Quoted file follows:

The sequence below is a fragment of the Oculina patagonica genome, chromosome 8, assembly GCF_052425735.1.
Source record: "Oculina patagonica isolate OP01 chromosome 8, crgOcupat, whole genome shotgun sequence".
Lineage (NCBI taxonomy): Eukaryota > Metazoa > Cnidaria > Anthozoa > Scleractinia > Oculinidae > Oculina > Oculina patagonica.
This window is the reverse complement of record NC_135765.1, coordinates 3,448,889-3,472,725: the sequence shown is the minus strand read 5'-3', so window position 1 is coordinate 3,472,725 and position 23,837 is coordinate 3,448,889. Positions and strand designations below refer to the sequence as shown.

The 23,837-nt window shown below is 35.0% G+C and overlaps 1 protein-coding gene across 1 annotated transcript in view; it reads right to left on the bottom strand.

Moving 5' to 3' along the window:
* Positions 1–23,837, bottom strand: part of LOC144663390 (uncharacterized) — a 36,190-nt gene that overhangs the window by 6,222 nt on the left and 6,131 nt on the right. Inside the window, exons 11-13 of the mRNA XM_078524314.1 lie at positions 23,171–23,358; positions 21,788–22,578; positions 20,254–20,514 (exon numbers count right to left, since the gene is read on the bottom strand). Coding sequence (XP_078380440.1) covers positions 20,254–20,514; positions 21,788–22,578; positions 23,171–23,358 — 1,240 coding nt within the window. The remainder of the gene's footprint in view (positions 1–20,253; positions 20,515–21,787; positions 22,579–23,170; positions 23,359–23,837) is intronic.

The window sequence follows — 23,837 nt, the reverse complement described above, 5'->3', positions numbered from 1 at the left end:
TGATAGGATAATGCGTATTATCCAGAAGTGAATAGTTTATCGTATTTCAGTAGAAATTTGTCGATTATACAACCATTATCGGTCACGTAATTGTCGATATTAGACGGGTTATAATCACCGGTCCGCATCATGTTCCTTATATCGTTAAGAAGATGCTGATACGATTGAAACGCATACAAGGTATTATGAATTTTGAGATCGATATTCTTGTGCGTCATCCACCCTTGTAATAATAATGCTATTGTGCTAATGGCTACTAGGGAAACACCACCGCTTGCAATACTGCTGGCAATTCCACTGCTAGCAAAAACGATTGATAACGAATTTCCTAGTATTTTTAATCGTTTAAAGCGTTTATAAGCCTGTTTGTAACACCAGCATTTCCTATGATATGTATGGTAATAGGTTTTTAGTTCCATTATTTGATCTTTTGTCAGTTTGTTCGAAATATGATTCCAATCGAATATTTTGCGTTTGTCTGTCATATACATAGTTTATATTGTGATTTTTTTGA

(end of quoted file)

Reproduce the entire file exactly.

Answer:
The sequence below is a fragment of the Oculina patagonica genome, chromosome 8, assembly GCF_052425735.1.
Source record: "Oculina patagonica isolate OP01 chromosome 8, crgOcupat, whole genome shotgun sequence".
Lineage (NCBI taxonomy): Eukaryota > Metazoa > Cnidaria > Anthozoa > Scleractinia > Oculinidae > Oculina > Oculina patagonica.
This window is the reverse complement of record NC_135765.1, coordinates 3,448,889-3,472,725: the sequence shown is the minus strand read 5'-3', so window position 1 is coordinate 3,472,725 and position 23,837 is coordinate 3,448,889. Positions and strand designations below refer to the sequence as shown.

The 23,837-nt window shown below is 35.0% G+C and overlaps 1 protein-coding gene across 1 annotated transcript in view; it reads right to left on the bottom strand.

Moving 5' to 3' along the window:
* Positions 1–23,837, bottom strand: part of LOC144663390 (uncharacterized) — a 36,190-nt gene that overhangs the window by 6,222 nt on the left and 6,131 nt on the right. Inside the window, exons 11-13 of the mRNA XM_078524314.1 lie at positions 23,171–23,358; positions 21,788–22,578; positions 20,254–20,514 (exon numbers count right to left, since the gene is read on the bottom strand). Coding sequence (XP_078380440.1) covers positions 20,254–20,514; positions 21,788–22,578; positions 23,171–23,358 — 1,240 coding nt within the window. The remainder of the gene's footprint in view (positions 1–20,253; positions 20,515–21,787; positions 22,579–23,170; positions 23,359–23,837) is intronic.

The window sequence follows — 23,837 nt, the reverse complement described above, 5'->3', positions numbered from 1 at the left end:
TGATAGGATAATGCGTATTATCCAGAAGTGAATAGTTTATCGTATTTCAGTAGAAATTTGTCGATTATACAACCATTATCGGTCACGTAATTGTCGATATTAGACGGGTTATAATCACCGGTCCGCATCATGTTCCTTATATCGTTAAGAAGATGCTGATACGATTGAAACGCATACAAGGTATTATGAATTTTGAGATCGATATTCTTGTGCGTCATCCACCCTTGTAATAATAATGCTATTGTGCTAATGGCTACTAGGGAAACACCACCGCTTGCAATACTGCTGGCAATTCCACTGCTAGCAAAAACGATTGATAACGAATTTCCTAGTATTTTTAATCGTTTAAAGCGTTTATAAGCCTGTTTGTAACACCAGCATTTCCTATGATATGTATGGTAATAGGTTTTTAGTTCCATTATTTGATCTTTTGTCAGTTTGTTCGAAATATGATTCCAATCGAATATTTTGCGTTTGTCTGTCATATACATAGTTTATATTGTGATTTTTTTGA